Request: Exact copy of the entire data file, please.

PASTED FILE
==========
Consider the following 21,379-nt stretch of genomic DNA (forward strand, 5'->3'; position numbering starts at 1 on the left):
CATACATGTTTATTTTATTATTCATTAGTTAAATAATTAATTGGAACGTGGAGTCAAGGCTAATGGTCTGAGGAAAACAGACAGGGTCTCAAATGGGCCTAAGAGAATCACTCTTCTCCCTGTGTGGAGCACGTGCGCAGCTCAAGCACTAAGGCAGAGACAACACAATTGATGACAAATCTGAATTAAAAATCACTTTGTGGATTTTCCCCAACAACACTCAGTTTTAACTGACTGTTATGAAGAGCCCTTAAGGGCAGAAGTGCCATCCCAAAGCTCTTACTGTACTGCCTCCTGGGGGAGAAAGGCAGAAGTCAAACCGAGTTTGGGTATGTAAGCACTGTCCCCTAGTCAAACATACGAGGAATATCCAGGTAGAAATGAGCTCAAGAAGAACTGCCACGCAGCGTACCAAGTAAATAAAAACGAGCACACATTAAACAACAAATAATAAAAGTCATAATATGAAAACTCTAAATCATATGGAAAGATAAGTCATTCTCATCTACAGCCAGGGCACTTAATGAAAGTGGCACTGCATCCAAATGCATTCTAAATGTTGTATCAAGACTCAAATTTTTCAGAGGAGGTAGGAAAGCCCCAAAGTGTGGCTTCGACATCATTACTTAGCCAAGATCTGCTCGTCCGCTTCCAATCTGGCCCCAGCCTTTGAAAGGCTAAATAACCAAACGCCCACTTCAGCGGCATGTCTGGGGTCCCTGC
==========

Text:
Consider the following 21,379-nt stretch of genomic DNA (forward strand, 5'->3'; position numbering starts at 1 on the left):
CATACATGTTTATTTTATTATTCATTAGTTAAATAATTAATTGGAACGTGGAGTCAAGGCTAATGGTCTGAGGAAAACAGACAGGGTCTCAAATGGGCCTAAGAGAATCACTCTTCTCCCTGTGTGGAGCACGTGCGCAGCTCAAGCACTAAGGCAGAGACAACACAATTGATGACAAATCTGAATTAAAAATCACTTTGTGGATTTTCCCCAACAACACTCAGTTTTAACTGACTGTTATGAAGAGCCCTTAAGGGCAGAAGTGCCATCCCAAAGCTCTTACTGTACTGCCTCCTGGGGGAGAAAGGCAGAAGTCAAACCGAGTTTGGGTATGTAAGCACTGTCCCCTAGTCAAACATACGAGGAATATCCAGGTAGAAATGAGCTCAAGAAGAACTGCCACGCAGCGTACCAAGTAAATAAAAACGAGCACACATTAAACAACAAATAATAAAAGTCATAATATGAAAACTCTAAATCATATGGAAAGATAAGTCATTCTCATCTACAGCCAGGGCACTTAATGAAAGTGGCACTGCATCCAAATGCATTCTAAATGTTGTATCAAGACTCAAATTTTTCAGAGGAGGTAGGAAAGCCCCAAAGTGTGGCTTCGACATCATTACTTAGCCAAGATCTGCTCGTCCGCTTCCAATCTGGCCCCAGCCTTTGAAAGGCTAAATAACCAAACGCCCACTTCAGCGGCATGTCTGGGGTCCCTGC